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Best Java Editor

 
Karen Kent
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To All,
I am just learing about coding in Java, again. Meaning I took it as a class in college but writing the code at 5 AM didn't help to keep it in the brain! :-)
Though, nowadays, there are several freeware editors that are out there for Java. I was just wondering if anyone has used any of them and can they tell me the Pros and/or Cons of these editors.
This insight would be greatly appreciated. I guess I must have gotten spoilt in my VB class with the keywords being highlighted in another color. Notepad is so bland!
Thanks.
 
Corey McGlone
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This topic is discussed a lot around here. You may want to check out the IDE forum, as well.
You might want to check out this recent thread, as well.
You'll probably get a lot of responses from people saying that you should use something like notepad and a DOS prompt in order to really learn what's going on. IDE's tend to hide a lot of details and can somewhat hinder your learning. Personally, I agree with that concept. Using a text editor is probably the best way to really learn Java.
However, notepad is pretty bland. My editor of preference is UltraEdit. It's still a pretty simple text editor, but it does syntax highlighting has some other nice features. You can get a trial version at: http://www.ultraedit.com/.
Best of luck with Java,
Corey
 
Dan Lund
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I use dos prompt and a text editor called textpad. Its very good. You can get it on www.textpad.com
 
jason adam
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Check out the IDE forum here, lots of discussion about this. Looking through there, along with Corey's link to the other IDE discussion going on here in Beginners, you should get several leads to some good IDE's.
Personally, I use JCreator LE. It's lightweight, free, has some nice features, but doesn't do anything "behind the scenes" to get you confused. The standard version that you can purchase has some extra features like code completion, but personally I'd rather learn the methods myself instead of relying on an IDE, because who knows what you might be stuck with next time. Plus, it never hurts to always have the API's open for reference, you learn more that way!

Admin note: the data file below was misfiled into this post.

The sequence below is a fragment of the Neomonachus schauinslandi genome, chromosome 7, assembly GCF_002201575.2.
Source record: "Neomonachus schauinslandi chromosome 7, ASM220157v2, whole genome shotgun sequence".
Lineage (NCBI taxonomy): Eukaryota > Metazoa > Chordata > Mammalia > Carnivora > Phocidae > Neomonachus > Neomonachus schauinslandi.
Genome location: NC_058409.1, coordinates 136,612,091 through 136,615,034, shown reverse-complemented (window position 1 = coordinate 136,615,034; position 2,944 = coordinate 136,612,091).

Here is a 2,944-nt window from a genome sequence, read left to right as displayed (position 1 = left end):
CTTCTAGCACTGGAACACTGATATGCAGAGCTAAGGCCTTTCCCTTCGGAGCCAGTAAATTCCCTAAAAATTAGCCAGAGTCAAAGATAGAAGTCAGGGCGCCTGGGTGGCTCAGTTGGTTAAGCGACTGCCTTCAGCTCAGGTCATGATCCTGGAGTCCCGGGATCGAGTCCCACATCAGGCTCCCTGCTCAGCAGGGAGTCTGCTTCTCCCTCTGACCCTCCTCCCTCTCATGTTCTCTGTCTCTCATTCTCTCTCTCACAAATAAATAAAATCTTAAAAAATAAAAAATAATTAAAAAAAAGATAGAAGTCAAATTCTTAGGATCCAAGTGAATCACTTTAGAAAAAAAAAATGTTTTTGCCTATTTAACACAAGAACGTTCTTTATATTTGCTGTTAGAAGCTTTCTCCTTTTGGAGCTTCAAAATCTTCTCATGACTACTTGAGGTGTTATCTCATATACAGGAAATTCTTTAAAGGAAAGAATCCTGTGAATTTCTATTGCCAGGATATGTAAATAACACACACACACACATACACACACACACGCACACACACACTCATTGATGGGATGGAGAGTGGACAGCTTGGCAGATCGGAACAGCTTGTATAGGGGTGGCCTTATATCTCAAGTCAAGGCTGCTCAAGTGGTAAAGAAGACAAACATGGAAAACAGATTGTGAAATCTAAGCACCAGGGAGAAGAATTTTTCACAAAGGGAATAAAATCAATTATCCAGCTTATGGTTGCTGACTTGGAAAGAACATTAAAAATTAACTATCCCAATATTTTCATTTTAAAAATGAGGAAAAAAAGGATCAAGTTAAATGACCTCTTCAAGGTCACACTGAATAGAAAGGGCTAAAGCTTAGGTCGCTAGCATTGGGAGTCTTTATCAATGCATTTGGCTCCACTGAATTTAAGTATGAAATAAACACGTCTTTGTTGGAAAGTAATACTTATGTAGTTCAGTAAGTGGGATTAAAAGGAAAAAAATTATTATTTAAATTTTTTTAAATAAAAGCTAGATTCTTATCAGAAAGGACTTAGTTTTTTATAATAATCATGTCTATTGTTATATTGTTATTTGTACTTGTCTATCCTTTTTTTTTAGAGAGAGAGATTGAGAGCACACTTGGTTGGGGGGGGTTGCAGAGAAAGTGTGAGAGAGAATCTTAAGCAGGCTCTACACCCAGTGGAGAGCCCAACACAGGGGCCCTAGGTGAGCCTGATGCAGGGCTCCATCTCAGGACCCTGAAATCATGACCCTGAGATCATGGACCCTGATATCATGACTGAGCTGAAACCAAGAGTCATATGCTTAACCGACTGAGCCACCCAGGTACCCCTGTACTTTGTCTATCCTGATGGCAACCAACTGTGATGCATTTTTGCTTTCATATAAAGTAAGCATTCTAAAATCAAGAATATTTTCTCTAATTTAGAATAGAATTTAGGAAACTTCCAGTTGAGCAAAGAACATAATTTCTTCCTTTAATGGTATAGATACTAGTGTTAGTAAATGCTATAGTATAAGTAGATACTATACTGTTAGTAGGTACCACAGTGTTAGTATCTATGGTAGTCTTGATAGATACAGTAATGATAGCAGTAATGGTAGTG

Josue Cedeno
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I was spoiled by VB too! But if you want a good editor that's easy to learn, I agree with Dan that you should consider textpad. It's not VB, but it helps.
 
John Smiley
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I'll affirm what Dan said--I use Notepad myself, but have also used Textpad.
If for no other reason, I recommend to my students that after they download and install the JDK, they also download and install the Textpad trial version---it nicely updates the Path and ClassPath environment variables.
By the way, I have a list of IDE's on my Java Links page
http://www.johnsmiley.com/java/links.htm
One I've heard great things about is Blue Jay
http://www.sd.monash.edu.au/bluej
John Smiley
John Smiley
 
Greg Brouelette
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Jext from www.jext.org is awesome, open source, free, and written in Java. Check it out.
hint: Absolutly get the JextFE plugin.
 
Sigfred Zamo
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I use Ultraedit and it�s fast, sure better than notepad.
[ April 04, 2002: Message edited by: Sigfred Zamo ]
 
Jeff Smith
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Of all the editors I've used, UltraEdit is by far my favorite. It's easy to customize and is just all around easy to use. However I've also used Textpad, jext, and jedit.
Jext and jedit are nice because they're free, but I don't care for the jedit syntax highlighting engine, which is also what jext uses. The nice thing about jedit though is it's plugins feature, which really provides for a great many enhancements. Another thing I don't like about jedit is it's open/save file browser. I know it seems trivial, but they created their own rather than using the default JFileChooser, and while it provides a few extra features I find it somewhat annoying to use.
Jeff
 
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